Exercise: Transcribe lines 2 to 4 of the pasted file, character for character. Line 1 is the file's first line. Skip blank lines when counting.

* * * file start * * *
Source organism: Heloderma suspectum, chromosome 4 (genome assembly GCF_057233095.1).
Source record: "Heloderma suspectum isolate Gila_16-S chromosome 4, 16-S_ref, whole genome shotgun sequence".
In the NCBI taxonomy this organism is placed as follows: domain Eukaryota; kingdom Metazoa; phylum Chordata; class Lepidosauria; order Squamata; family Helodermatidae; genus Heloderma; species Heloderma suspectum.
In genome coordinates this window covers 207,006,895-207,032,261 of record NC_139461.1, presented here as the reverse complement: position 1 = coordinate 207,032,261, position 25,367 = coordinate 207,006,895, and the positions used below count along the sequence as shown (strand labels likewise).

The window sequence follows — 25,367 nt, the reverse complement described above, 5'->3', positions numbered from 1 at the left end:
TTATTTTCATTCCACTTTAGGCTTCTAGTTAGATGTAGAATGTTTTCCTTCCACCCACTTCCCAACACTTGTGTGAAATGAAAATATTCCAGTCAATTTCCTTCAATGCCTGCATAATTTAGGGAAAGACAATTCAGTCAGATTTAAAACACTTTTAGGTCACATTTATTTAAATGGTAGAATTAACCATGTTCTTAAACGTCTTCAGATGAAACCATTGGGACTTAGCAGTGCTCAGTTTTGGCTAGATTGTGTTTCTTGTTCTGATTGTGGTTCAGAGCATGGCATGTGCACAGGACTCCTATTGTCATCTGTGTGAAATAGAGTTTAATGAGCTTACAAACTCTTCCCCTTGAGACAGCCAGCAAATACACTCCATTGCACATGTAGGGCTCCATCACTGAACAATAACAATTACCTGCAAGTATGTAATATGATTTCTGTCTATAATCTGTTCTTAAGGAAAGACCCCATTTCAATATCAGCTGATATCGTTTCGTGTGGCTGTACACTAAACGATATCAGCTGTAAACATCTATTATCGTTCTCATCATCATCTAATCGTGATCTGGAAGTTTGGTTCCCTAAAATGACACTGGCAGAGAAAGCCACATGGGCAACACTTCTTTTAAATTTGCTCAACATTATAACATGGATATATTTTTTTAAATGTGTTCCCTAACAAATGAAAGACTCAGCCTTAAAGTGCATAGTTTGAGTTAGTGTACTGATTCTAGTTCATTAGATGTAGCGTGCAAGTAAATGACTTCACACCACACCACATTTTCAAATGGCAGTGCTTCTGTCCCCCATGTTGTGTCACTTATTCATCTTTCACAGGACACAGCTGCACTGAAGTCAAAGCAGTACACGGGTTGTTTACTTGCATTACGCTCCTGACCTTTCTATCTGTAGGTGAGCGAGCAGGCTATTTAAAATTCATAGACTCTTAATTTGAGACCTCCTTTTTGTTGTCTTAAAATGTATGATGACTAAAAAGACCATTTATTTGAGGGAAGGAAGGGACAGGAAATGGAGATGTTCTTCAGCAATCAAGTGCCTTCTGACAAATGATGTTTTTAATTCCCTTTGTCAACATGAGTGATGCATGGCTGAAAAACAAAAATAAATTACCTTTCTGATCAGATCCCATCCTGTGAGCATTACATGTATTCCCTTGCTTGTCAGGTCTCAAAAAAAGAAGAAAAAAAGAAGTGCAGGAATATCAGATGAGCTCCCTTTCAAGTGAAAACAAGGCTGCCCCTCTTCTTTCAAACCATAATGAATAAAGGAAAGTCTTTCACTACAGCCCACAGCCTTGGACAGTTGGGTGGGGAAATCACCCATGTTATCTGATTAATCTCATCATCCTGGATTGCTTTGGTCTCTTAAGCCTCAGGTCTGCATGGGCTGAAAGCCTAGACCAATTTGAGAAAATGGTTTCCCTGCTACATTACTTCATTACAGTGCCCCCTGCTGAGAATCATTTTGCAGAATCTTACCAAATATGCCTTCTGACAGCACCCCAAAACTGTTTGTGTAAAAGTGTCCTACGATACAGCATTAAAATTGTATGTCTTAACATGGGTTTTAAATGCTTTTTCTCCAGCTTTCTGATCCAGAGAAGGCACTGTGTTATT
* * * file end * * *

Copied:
Source record: "Heloderma suspectum isolate Gila_16-S chromosome 4, 16-S_ref, whole genome shotgun sequence".
In the NCBI taxonomy this organism is placed as follows: domain Eukaryota; kingdom Metazoa; phylum Chordata; class Lepidosauria; order Squamata; family Helodermatidae; genus Heloderma; species Heloderma suspectum.
In genome coordinates this window covers 207,006,895-207,032,261 of record NC_139461.1, presented here as the reverse complement: position 1 = coordinate 207,032,261, position 25,367 = coordinate 207,006,895, and the positions used below count along the sequence as shown (strand labels likewise).